“The negligible rise in core prices after the outsized 0.3 percent gain in January will provide reassurance that inflation pressures, at the producer level, are not building up in the system,” said Ferley. “This reinforces the view that the slack built up over the course of the recession, and evidenced by a still-high rate of unemployment, is keeping inflation pressures contained. This will allow any tightening in policy to be in a large part determined by how quickly the unused capacity is being absorbed.

“Given our forecast of modest, near-term growth and limited downward pressure on the unemployment rate, the tightening in policy is expected to be gradual,” said Ferley. “Fed funds is only projected to start rising from its current range of 0 percent to 0.25 percent by the fourth quarter of 2010 and is expected to finish the year at a still very accommodative 0.75 percent.”

U.S. Fed makes only minor changes to its characterization of the economy implying no imminent shift in the direction of policy

The statement issued by the Fed at the conclusion of Tuesday’s policy-setting FOMC meeting was very much in line with expectations and flags no imminent shift in policy, said Ferley.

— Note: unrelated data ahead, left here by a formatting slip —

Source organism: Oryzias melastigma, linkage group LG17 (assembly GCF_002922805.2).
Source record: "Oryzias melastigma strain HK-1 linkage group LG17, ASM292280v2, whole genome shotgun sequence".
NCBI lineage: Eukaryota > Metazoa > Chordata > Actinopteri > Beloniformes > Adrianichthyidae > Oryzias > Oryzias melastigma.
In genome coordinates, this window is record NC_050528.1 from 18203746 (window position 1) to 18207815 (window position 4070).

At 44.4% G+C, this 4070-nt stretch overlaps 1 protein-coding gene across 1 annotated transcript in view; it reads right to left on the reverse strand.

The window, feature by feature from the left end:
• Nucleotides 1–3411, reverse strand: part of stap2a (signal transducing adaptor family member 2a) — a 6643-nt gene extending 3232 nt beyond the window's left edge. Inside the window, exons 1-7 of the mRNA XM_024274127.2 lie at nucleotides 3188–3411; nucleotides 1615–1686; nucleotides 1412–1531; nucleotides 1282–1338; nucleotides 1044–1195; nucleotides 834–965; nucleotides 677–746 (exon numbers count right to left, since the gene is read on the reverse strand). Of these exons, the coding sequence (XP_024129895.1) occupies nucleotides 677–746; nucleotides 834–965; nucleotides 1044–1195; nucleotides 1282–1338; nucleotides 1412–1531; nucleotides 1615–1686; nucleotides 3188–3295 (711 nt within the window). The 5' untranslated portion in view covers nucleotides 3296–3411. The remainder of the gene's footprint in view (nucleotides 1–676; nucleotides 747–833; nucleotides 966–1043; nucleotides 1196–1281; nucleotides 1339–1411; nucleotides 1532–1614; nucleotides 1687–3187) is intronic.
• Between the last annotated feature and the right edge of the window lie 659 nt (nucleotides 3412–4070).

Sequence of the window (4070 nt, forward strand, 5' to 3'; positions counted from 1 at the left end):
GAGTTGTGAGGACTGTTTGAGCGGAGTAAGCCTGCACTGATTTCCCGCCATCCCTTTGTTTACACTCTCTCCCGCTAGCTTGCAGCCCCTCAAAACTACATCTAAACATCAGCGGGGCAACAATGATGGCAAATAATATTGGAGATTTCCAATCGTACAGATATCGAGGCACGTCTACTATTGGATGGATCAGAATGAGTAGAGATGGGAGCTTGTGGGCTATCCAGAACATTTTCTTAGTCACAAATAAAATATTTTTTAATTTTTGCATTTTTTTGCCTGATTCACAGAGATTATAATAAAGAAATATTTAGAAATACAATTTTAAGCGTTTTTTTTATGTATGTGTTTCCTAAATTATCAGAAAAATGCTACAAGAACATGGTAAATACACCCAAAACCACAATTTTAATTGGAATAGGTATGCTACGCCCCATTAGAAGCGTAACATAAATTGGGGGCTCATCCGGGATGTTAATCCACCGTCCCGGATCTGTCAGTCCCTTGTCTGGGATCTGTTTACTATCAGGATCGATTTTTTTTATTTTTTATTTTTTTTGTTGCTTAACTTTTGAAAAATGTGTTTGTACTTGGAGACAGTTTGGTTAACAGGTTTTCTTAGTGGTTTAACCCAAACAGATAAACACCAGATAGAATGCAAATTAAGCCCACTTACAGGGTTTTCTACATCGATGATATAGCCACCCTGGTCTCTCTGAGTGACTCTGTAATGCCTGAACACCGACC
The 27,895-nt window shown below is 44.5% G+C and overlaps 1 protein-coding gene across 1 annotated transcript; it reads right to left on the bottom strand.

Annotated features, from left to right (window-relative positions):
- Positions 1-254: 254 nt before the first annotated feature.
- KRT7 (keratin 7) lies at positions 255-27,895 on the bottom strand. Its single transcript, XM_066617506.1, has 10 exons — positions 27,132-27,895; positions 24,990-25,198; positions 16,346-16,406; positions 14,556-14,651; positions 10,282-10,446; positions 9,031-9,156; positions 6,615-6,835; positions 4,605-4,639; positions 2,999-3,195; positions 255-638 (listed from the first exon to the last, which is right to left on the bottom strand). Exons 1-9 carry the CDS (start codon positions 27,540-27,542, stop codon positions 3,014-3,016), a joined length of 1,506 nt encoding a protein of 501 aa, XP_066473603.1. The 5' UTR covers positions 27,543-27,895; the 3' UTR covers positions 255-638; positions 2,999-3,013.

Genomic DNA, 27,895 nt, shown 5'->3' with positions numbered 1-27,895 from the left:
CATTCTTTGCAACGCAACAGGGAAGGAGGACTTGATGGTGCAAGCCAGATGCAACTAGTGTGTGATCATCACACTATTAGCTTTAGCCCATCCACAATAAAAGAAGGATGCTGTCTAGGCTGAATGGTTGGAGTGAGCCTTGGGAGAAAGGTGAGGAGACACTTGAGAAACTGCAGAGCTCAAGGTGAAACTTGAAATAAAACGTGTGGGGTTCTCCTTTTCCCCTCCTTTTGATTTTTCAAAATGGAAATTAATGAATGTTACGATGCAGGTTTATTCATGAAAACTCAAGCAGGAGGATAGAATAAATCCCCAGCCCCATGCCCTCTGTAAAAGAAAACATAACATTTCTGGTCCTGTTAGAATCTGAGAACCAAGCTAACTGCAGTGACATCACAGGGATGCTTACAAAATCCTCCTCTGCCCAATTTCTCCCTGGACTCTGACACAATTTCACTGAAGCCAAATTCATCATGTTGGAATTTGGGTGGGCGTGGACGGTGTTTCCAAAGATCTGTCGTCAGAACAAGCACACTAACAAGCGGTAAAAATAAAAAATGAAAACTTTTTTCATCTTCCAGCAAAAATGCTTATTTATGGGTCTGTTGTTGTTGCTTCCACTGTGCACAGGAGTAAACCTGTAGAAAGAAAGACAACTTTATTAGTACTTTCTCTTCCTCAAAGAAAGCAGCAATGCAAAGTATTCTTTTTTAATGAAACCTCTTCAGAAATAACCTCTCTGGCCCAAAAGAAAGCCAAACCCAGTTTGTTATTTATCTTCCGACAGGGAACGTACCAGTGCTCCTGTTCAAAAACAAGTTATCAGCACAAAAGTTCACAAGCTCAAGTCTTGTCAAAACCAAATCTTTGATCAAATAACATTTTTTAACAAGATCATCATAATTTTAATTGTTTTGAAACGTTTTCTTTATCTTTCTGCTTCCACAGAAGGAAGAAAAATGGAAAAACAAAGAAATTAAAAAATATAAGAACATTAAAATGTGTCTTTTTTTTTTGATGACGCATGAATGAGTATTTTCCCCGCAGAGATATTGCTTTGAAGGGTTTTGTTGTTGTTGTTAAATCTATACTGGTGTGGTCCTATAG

It suggested a very modest upgrade to its characterization of economic growth; however, this did not alter the assessment that inflation “is likely to be subdued for some time.”

As a result, the central bank indicated that the Fed funds would remain in its current target range of 0 percent to 0.25 percent “for an extended period.”

Fed President Hoenig dissented once again to this phrase, as he did in January, arguing that it was no longer warranted and “could lead to the buildup of financial imbalances.”

The slight upgrade to the characterization of the economy was conveyed in a number of revisions to the text from January, said Ferley.